This vignette exemplifies different ways to plot the specification curve. For most cases, the function `plot_specs()`

takes care of the overall process. However, more specific customization is possible if we use the more specific functions `plot_curve()`

and `plot_choices`

. Furthermore, we can extend the overall plot with the additional function `plot_samplesizes()`

. All of these functions produce objects of the class ggplot that can be customized further using the grammar of graphics provided by the package ggplot2.

In order to have some data to work with, we run the minimal example included in the package.

library(specr) library(dplyr) library(ggplot2) library(cowplot) # run spec analysis results <- run_specs(example_data, y = c("y1", "y2"), x = c("x1", "x2"), model = "lm", controls = c("c1", "c2"), subset = list(group1 = unique(example_data$group1), group2 = unique(example_data$group2)))

Let’s quickly get some ideas about the specification curve by using `summarise_specs()`

summarise_specs(results)

```
## # A tibble: 1 x 7
## median mad min max q25 q75 obs
## <dbl> <dbl> <dbl> <dbl> <dbl> <dbl> <dbl>
## 1 3.59 4.56 -2.05 9.58 1.03 7.63 123
```

summarise_specs(results, x)

```
## # A tibble: 2 x 8
## x median mad min max q25 q75 obs
## <chr> <dbl> <dbl> <dbl> <dbl> <dbl> <dbl> <dbl>
## 1 x1 3.59 4.42 -2.05 9.28 0.510 6.51 123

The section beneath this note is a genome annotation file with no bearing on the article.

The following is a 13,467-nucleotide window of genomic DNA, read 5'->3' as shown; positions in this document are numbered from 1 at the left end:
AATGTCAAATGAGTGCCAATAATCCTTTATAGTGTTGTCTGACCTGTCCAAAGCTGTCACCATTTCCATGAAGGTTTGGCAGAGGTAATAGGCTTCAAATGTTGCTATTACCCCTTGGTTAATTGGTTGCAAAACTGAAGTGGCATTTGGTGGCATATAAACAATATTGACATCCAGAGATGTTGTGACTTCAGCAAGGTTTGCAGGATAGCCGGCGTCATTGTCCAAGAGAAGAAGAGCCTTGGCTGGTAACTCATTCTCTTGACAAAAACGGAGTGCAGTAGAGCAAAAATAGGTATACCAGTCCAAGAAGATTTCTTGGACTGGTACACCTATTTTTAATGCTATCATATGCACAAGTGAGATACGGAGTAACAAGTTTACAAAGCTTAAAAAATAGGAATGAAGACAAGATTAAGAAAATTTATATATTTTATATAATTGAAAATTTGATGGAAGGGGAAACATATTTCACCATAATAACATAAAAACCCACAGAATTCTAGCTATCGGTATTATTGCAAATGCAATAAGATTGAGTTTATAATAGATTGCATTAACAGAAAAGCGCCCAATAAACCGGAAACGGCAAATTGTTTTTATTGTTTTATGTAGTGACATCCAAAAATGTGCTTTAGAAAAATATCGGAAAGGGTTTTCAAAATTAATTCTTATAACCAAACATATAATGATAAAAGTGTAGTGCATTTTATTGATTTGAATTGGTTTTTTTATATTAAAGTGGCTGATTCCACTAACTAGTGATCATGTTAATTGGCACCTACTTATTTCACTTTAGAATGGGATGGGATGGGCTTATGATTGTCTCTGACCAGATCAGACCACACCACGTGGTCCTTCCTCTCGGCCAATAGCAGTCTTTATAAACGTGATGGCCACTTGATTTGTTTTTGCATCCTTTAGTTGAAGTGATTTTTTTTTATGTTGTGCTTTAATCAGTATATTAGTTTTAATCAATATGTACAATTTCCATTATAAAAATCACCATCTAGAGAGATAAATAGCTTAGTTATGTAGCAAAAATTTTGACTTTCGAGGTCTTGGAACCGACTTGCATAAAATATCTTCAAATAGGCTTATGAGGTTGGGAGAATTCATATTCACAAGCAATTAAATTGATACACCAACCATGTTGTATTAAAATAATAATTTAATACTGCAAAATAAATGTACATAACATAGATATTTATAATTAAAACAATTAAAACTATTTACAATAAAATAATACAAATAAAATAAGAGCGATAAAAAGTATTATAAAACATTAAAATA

## 2 x2 4.40 4.84 -0.258 9.58 1.31 7.79 123
```

We see that it makes quite a difference whether `x1`

or `x2`

is used as independent variable.

The simplest way to visualize most of the information contained in the results data frame is by using the `plot_specs()`

function.

plot_specs(results)

We can further customize that function, e.g., by removing unnecessary information (in this case we only specified one model, this analytical choice is hence useless) or by reordering/transforming the analytical choices (and thereby visualize specific contrasts).

plot_specs(results, choices = c("x", "y", "controls", "subsets"), # "model is not plotted rel_heights = c(1, 2)) # changing relative heights

The overall function `plot_specs()`

is not very flexible. Alternatively, we can plot the specification curve and the choice panel individually and bind them together afterwards. This is useful as it allows us to customize and change both individual plots.

# Plot specification curve p1 <- plot_curve(results, ci = FALSE, ribbon = TRUE) + geom_hline(yintercept = 0, linetype = "dashed", color = "black") + ylim(-8, 14) + labs(x = "", y = "unstandarized regression coefficient") + theme_half_open() # Plot choices p2 <- plot_choices(results, choices = c("x", "y", "controls", "subsets")) + labs(x = "specifications (ranked)") + theme_half_open() + theme(strip.text.x = element_blank()) # Combine plots plot_specs(plot_a = p1, plot_b = p2, labels = c("", ""), # remove plot labels rel_height = c(2, 2.5)) # adjust relative heights

By default, we do not know how many participants were included in each specification. If you remove missing values listwise, this may not be a big problem as all models are based on the same subsample. If you have missing values in your dataset and you did not impute them or delete them listwise, we should investigate how many participants were included in each specification. The function `plot_samplesizes()`

provides an additional panel that can then be added to the overall plot using `cowplot::plot_grid()`

p3 <- plot_samplesizes(results) + theme_half_open() # Combine via cowplot plot_grid(p1, p2, p3, ncol = 1, align = "v", rel_heights = c(1.5, 2, 0.8), axis = "rbl")